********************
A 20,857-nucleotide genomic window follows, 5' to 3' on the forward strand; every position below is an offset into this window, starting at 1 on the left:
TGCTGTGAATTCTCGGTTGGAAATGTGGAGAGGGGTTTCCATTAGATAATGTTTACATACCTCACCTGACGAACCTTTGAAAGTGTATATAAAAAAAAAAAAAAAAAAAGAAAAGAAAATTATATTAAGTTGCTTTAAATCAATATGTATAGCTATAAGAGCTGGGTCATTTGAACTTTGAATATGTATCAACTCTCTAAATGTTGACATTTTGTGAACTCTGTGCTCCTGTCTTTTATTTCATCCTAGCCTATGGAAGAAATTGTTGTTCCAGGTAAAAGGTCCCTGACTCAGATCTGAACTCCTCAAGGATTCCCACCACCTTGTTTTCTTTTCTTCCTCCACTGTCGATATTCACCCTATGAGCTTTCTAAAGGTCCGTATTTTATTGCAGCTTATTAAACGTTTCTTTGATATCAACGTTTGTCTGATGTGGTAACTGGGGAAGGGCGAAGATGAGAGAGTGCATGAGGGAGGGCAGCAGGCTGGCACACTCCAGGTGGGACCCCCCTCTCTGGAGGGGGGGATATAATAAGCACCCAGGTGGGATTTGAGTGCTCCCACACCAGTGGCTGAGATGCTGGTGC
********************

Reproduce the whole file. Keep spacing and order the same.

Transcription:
A 20,857-nucleotide genomic window follows, 5' to 3' on the forward strand; every position below is an offset into this window, starting at 1 on the left:
TGCTGTGAATTCTCGGTTGGAAATGTGGAGAGGGGTTTCCATTAGATAATGTTTACATACCTCACCTGACGAACCTTTGAAAGTGTATATAAAAAAAAAAAAAAAAAAAGAAAAGAAAATTATATTAAGTTGCTTTAAATCAATATGTATAGCTATAAGAGCTGGGTCATTTGAACTTTGAATATGTATCAACTCTCTAAATGTTGACATTTTGTGAACTCTGTGCTCCTGTCTTTTATTTCATCCTAGCCTATGGAAGAAATTGTTGTTCCAGGTAAAAGGTCCCTGACTCAGATCTGAACTCCTCAAGGATTCCCACCACCTTGTTTTCTTTTCTTCCTCCACTGTCGATATTCACCCTATGAGCTTTCTAAAGGTCCGTATTTTATTGCAGCTTATTAAACGTTTCTTTGATATCAACGTTTGTCTGATGTGGTAACTGGGGAAGGGCGAAGATGAGAGAGTGCATGAGGGAGGGCAGCAGGCTGGCACACTCCAGGTGGGACCCCCCTCTCTGGAGGGGGGGATATAATAAGCACCCAGGTGGGATTTGAGTGCTCCCACACCAGTGGCTGAGATGCTGGTGC